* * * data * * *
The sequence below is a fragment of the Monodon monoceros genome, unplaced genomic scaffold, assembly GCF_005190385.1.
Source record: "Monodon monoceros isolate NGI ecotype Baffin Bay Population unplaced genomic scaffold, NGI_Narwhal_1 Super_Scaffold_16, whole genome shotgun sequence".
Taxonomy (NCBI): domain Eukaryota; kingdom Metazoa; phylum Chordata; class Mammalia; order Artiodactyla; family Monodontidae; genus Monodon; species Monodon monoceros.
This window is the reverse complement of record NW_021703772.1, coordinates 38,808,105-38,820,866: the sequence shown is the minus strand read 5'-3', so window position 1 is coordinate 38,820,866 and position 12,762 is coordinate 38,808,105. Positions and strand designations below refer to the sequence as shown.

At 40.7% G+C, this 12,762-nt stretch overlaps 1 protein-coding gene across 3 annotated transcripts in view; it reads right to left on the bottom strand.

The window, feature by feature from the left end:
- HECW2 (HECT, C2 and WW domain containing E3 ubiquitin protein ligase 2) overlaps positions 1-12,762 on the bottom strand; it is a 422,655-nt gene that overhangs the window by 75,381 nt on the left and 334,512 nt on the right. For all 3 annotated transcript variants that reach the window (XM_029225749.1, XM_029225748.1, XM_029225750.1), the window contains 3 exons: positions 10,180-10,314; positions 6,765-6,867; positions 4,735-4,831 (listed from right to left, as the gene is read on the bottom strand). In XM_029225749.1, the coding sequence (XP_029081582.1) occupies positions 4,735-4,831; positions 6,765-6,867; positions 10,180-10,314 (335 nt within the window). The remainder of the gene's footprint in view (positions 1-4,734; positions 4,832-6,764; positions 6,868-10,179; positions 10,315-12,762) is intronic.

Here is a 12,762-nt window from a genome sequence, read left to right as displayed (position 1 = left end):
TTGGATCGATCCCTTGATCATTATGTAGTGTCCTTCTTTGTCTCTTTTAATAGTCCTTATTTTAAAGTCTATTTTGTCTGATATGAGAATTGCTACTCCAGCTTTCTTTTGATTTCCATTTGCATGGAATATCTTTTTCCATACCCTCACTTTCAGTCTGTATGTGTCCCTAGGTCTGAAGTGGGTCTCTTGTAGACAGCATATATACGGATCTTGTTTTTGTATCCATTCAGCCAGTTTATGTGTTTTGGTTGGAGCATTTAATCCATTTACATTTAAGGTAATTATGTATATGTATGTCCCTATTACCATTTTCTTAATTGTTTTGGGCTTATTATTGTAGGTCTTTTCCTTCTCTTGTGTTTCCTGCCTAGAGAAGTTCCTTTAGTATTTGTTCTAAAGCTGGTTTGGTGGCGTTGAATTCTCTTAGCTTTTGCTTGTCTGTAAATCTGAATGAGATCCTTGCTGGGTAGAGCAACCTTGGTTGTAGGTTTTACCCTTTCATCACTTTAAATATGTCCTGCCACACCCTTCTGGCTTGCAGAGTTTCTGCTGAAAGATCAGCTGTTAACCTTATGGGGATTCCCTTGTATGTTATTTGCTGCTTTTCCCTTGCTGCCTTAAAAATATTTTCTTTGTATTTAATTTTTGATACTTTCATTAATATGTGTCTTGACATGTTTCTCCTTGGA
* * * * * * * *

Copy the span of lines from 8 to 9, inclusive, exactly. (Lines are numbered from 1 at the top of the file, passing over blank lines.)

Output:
Here is a 12,762-nt window from a genome sequence, read left to right as displayed (position 1 = left end):
TTGGATCGATCCCTTGATCATTATGTAGTGTCCTTCTTTGTCTCTTTTAATAGTCCTTATTTTAAAGTCTATTTTGTCTGATATGAGAATTGCTACTCCAGCTTTCTTTTGATTTCCATTTGCATGGAATATCTTTTTCCATACCCTCACTTTCAGTCTGTATGTGTCCCTAGGTCTGAAGTGGGTCTCTTGTAGACAGCATATATACGGATCTTGTTTTTGTATCCATTCAGCCAGTTTATGTGTTTTGGTTGGAGCATTTAATCCATTTACATTTAAGGTAATTATGTATATGTATGTCCCTATTACCATTTTCTTAATTGTTTTGGGCTTATTATTGTAGGTCTTTTCCTTCTCTTGTGTTTCCTGCCTAGAGAAGTTCCTTTAGTATTTGTTCTAAAGCTGGTTTGGTGGCGTTGAATTCTCTTAGCTTTTGCTTGTCTGTAAATCTGAATGAGATCCTTGCTGGGTAGAGCAACCTTGGTTGTAGGTTTTACCCTTTCATCACTTTAAATATGTCCTGCCACACCCTTCTGGCTTGCAGAGTTTCTGCTGAAAGATCAGCTGTTAACCTTATGGGGATTCCCTTGTATGTTATTTGCTGCTTTTCCCTTGCTGCCTTAAAAATATTTTCTTTGTATTTAATTTTTGATACTTTCATTAATATGTGTCTTGACATGTTTCTCCTTGGA